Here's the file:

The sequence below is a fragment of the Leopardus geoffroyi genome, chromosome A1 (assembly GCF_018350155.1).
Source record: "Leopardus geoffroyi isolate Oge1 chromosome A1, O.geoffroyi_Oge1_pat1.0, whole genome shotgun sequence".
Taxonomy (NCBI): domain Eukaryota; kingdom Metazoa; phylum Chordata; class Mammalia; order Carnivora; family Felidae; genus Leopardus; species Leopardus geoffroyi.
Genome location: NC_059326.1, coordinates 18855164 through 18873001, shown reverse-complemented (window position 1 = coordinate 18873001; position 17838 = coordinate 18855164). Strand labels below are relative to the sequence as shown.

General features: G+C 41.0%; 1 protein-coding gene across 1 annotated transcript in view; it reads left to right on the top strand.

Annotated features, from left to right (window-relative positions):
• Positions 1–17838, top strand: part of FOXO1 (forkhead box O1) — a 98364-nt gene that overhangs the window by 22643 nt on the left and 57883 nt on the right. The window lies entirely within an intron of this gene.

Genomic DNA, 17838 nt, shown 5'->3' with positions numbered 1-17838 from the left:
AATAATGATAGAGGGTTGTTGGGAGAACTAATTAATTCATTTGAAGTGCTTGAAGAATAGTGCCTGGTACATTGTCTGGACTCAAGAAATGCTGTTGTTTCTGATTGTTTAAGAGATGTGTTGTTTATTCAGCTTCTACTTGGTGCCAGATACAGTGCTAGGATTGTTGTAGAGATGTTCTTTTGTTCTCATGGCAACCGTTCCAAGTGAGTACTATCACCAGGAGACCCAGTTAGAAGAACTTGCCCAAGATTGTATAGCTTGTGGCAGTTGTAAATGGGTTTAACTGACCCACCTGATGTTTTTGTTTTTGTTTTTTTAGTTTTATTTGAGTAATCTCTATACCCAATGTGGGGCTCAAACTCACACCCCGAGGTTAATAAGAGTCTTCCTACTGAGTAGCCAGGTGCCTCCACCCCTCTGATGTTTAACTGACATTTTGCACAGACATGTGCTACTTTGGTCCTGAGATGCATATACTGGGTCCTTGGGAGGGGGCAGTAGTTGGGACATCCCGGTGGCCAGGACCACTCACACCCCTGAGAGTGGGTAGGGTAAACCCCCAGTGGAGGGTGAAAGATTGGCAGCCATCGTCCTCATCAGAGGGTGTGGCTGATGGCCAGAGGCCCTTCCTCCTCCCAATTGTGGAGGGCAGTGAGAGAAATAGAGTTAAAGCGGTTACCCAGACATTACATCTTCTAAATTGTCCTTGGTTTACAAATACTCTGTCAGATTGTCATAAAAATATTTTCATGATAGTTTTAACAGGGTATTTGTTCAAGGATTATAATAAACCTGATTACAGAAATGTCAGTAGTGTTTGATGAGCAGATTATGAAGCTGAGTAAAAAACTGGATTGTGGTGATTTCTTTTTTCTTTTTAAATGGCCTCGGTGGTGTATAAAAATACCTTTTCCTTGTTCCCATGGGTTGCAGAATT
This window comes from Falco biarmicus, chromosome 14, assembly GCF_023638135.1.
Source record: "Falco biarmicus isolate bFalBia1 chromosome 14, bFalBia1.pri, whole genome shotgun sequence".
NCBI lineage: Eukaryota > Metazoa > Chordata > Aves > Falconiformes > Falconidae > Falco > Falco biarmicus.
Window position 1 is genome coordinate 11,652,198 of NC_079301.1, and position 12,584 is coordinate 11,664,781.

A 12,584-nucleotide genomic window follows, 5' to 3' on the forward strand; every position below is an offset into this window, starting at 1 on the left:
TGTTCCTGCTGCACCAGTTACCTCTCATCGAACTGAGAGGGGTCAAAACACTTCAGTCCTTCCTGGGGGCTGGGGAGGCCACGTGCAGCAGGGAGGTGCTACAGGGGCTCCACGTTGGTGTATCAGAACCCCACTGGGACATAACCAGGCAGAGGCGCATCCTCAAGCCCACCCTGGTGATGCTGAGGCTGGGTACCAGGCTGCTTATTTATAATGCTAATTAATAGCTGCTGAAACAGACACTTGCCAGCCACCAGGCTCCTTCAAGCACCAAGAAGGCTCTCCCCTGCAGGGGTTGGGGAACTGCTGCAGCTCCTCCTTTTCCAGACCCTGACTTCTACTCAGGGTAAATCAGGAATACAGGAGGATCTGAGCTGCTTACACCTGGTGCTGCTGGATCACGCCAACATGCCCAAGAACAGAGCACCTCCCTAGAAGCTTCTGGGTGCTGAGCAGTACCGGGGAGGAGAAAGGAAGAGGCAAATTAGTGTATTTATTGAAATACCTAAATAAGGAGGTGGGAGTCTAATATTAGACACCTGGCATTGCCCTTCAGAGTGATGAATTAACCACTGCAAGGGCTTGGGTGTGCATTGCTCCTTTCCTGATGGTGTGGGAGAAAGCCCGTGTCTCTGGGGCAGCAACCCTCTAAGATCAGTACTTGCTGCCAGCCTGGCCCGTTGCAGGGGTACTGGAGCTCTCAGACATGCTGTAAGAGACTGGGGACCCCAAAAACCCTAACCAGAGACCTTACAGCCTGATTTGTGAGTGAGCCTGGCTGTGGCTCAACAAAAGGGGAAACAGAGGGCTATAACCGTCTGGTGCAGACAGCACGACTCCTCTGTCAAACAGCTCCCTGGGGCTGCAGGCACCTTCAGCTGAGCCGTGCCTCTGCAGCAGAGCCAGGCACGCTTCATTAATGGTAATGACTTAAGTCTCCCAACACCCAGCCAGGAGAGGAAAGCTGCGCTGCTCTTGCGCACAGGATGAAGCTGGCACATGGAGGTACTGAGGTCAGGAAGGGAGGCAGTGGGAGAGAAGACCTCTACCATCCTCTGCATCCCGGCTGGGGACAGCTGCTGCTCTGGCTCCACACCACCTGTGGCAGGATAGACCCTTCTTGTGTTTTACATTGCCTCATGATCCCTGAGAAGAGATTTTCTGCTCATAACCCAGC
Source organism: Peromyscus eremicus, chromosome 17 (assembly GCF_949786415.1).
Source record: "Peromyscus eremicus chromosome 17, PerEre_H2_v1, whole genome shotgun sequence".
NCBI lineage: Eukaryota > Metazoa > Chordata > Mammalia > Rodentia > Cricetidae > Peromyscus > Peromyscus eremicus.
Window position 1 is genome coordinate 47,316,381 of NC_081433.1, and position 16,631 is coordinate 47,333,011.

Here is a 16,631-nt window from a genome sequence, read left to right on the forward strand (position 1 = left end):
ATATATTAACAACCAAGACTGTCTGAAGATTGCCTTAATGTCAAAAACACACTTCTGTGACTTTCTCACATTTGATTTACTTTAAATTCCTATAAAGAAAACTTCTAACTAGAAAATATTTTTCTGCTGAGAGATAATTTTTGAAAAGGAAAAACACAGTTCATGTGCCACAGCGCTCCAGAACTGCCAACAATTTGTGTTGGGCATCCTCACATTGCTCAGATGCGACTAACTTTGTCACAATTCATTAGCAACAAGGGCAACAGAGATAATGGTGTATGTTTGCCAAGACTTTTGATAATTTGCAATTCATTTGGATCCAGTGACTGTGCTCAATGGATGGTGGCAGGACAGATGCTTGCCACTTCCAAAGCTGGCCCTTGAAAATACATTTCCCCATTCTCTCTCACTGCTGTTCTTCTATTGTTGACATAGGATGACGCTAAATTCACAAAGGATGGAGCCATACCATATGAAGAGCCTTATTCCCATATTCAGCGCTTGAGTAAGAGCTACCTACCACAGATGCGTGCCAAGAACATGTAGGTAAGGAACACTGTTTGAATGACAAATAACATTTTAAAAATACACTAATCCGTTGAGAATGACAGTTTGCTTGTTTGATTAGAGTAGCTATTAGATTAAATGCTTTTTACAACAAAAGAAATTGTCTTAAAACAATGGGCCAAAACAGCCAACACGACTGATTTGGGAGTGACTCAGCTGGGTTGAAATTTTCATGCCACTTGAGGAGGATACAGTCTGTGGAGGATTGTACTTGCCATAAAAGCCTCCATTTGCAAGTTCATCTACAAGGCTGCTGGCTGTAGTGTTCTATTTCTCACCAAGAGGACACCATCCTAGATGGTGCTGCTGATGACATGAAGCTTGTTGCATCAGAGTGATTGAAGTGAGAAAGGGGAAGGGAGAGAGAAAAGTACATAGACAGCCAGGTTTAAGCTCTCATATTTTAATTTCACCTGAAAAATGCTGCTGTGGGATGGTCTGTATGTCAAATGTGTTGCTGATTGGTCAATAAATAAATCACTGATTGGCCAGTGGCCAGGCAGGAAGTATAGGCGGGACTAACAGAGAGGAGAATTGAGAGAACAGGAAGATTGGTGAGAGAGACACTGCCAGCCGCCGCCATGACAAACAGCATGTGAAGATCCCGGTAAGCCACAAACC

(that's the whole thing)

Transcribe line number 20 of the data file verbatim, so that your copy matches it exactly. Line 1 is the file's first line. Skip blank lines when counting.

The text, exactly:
Here is a 16,631-nt window from a genome sequence, read left to right on the forward strand (position 1 = left end):